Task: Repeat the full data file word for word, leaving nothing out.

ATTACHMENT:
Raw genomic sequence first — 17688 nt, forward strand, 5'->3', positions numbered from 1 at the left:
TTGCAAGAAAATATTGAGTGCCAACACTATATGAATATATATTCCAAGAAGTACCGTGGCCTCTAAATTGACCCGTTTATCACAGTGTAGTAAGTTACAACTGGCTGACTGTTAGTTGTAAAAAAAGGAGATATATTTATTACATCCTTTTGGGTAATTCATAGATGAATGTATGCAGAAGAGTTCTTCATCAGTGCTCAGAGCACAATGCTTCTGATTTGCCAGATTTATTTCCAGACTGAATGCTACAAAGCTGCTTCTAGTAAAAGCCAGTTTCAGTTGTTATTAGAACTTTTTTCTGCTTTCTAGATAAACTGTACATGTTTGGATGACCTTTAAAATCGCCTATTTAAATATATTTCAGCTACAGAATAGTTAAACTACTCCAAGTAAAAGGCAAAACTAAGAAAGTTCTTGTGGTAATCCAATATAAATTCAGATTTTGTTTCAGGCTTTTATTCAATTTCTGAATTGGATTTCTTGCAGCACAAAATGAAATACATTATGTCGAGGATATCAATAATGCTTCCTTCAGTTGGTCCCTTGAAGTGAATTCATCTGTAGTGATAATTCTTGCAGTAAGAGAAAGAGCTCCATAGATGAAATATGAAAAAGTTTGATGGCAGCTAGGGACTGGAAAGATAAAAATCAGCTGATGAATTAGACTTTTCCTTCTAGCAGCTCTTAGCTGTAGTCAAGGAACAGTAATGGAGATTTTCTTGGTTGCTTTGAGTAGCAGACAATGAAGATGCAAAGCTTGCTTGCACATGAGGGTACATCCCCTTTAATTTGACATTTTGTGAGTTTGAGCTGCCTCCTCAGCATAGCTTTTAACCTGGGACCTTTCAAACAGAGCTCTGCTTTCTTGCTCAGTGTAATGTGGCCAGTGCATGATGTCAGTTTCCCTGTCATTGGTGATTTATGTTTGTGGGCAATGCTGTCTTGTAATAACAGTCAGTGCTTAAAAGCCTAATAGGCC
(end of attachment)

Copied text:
Raw genomic sequence first — 17688 nt, forward strand, 5'->3', positions numbered from 1 at the left:
TTGCAAGAAAATATTGAGTGCCAACACTATATGAATATATATTCCAAGAAGTACCGTGGCCTCTAAATTGACCCGTTTATCACAGTGTAGTAAGTTACAACTGGCTGACTGTTAGTTGTAAAAAAAGGAGATATATTTATTACATCCTTTTGGGTAATTCATAGATGAATGTATGCAGAAGAGTTCTTCATCAGTGCTCAGAGCACAATGCTTCTGATTTGCCAGATTTATTTCCAGACTGAATGCTACAAAGCTGCTTCTAGTAAAAGCCAGTTTCAGTTGTTATTAGAACTTTTTTCTGCTTTCTAGATAAACTGTACATGTTTGGATGACCTTTAAAATCGCCTATTTAAATATATTTCAGCTACAGAATAGTTAAACTACTCCAAGTAAAAGGCAAAACTAAGAAAGTTCTTGTGGTAATCCAATATAAATTCAGATTTTGTTTCAGGCTTTTATTCAATTTCTGAATTGGATTTCTTGCAGCACAAAATGAAATACATTATGTCGAGGATATCAATAATGCTTCCTTCAGTTGGTCCCTTGAAGTGAATTCATCTGTAGTGATAATTCTTGCAGTAAGAGAAAGAGCTCCATAGATGAAATATGAAAAAGTTTGATGGCAGCTAGGGACTGGAAAGATAAAAATCAGCTGATGAATTAGACTTTTCCTTCTAGCAGCTCTTAGCTGTAGTCAAGGAACAGTAATGGAGATTTTCTTGGTTGCTTTGAGTAGCAGACAATGAAGATGCAAAGCTTGCTTGCACATGAGGGTACATCCCCTTTAATTTGACATTTTGTGAGTTTGAGCTGCCTCCTCAGCATAGCTTTTAACCTGGGACCTTTCAAACAGAGCTCTGCTTTCTTGCTCAGTGTAATGTGGCCAGTGCATGATGTCAGTTTCCCTGTCATTGGTGATTTATGTTTGTGGGCAATGCTGTCTTGTAATAACAGTCAGTGCTTAAAAGCCTAATAGGCC